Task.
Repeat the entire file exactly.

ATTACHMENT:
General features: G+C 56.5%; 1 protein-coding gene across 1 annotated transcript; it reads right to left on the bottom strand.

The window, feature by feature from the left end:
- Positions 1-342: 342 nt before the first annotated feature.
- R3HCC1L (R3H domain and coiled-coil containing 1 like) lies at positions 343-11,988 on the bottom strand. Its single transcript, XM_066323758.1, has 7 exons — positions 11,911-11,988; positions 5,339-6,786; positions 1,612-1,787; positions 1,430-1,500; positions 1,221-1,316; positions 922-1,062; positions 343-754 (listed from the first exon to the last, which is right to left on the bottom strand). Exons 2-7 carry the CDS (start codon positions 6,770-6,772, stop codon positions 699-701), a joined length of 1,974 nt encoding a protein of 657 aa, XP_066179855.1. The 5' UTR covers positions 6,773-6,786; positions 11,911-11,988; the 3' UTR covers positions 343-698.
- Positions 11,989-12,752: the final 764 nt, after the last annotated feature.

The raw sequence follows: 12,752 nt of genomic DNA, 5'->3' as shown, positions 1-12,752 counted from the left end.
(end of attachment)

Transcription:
General features: G+C 56.5%; 1 protein-coding gene across 1 annotated transcript; it reads right to left on the bottom strand.

The window, feature by feature from the left end:
- Positions 1-342: 342 nt before the first annotated feature.
- R3HCC1L (R3H domain and coiled-coil containing 1 like) lies at positions 343-11,988 on the bottom strand. Its single transcript, XM_066323758.1, has 7 exons — positions 11,911-11,988; positions 5,339-6,786; positions 1,612-1,787; positions 1,430-1,500; positions 1,221-1,316; positions 922-1,062; positions 343-754 (listed from the first exon to the last, which is right to left on the bottom strand). Exons 2-7 carry the CDS (start codon positions 6,770-6,772, stop codon positions 699-701), a joined length of 1,974 nt encoding a protein of 657 aa, XP_066179855.1. The 5' UTR covers positions 6,773-6,786; positions 11,911-11,988; the 3' UTR covers positions 343-698.
- Positions 11,989-12,752: the final 764 nt, after the last annotated feature.

The raw sequence follows: 12,752 nt of genomic DNA, 5'->3' as shown, positions 1-12,752 counted from the left end.